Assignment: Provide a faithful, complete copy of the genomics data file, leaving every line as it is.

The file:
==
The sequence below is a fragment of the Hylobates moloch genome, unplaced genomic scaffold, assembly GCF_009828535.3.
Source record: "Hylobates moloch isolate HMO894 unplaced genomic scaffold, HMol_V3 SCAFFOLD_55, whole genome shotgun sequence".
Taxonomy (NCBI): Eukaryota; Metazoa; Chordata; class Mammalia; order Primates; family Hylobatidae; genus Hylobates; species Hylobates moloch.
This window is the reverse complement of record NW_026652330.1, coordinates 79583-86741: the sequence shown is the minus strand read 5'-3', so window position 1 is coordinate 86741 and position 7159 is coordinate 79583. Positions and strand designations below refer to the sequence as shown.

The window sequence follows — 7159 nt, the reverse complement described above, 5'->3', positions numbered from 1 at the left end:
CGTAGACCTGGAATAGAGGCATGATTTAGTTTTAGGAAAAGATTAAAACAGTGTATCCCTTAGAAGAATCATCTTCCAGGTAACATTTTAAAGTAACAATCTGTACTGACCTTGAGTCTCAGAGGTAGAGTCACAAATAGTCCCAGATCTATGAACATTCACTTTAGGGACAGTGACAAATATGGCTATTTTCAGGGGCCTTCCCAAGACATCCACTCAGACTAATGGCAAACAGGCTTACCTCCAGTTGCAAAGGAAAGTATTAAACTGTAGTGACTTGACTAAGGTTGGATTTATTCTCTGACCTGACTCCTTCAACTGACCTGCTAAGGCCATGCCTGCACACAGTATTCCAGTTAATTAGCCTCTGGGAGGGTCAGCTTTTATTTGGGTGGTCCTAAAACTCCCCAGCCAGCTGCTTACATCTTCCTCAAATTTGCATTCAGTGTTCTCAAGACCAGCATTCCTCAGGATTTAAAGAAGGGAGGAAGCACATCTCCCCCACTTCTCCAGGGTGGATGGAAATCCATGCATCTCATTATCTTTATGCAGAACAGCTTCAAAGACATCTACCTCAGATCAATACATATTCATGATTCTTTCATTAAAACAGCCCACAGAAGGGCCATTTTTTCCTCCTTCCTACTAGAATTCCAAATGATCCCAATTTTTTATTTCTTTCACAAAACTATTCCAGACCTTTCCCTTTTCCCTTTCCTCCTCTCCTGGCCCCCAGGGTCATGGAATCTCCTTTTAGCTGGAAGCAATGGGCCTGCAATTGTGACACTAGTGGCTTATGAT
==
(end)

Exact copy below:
The sequence below is a fragment of the Hylobates moloch genome, unplaced genomic scaffold, assembly GCF_009828535.3.
Source record: "Hylobates moloch isolate HMO894 unplaced genomic scaffold, HMol_V3 SCAFFOLD_55, whole genome shotgun sequence".
Taxonomy (NCBI): Eukaryota; Metazoa; Chordata; class Mammalia; order Primates; family Hylobatidae; genus Hylobates; species Hylobates moloch.
This window is the reverse complement of record NW_026652330.1, coordinates 79583-86741: the sequence shown is the minus strand read 5'-3', so window position 1 is coordinate 86741 and position 7159 is coordinate 79583. Positions and strand designations below refer to the sequence as shown.

The window sequence follows — 7159 nt, the reverse complement described above, 5'->3', positions numbered from 1 at the left end:
CGTAGACCTGGAATAGAGGCATGATTTAGTTTTAGGAAAAGATTAAAACAGTGTATCCCTTAGAAGAATCATCTTCCAGGTAACATTTTAAAGTAACAATCTGTACTGACCTTGAGTCTCAGAGGTAGAGTCACAAATAGTCCCAGATCTATGAACATTCACTTTAGGGACAGTGACAAATATGGCTATTTTCAGGGGCCTTCCCAAGACATCCACTCAGACTAATGGCAAACAGGCTTACCTCCAGTTGCAAAGGAAAGTATTAAACTGTAGTGACTTGACTAAGGTTGGATTTATTCTCTGACCTGACTCCTTCAACTGACCTGCTAAGGCCATGCCTGCACACAGTATTCCAGTTAATTAGCCTCTGGGAGGGTCAGCTTTTATTTGGGTGGTCCTAAAACTCCCCAGCCAGCTGCTTACATCTTCCTCAAATTTGCATTCAGTGTTCTCAAGACCAGCATTCCTCAGGATTTAAAGAAGGGAGGAAGCACATCTCCCCCACTTCTCCAGGGTGGATGGAAATCCATGCATCTCATTATCTTTATGCAGAACAGCTTCAAAGACATCTACCTCAGATCAATACATATTCATGATTCTTTCATTAAAACAGCCCACAGAAGGGCCATTTTTTCCTCCTTCCTACTAGAATTCCAAATGATCCCAATTTTTTATTTCTTTCACAAAACTATTCCAGACCTTTCCCTTTTCCCTTTCCTCCTCTCCTGGCCCCCAGGGTCATGGAATCTCCTTTTAGCTGGAAGCAATGGGCCTGCAATTGTGACACTAGTGGCTTATGAT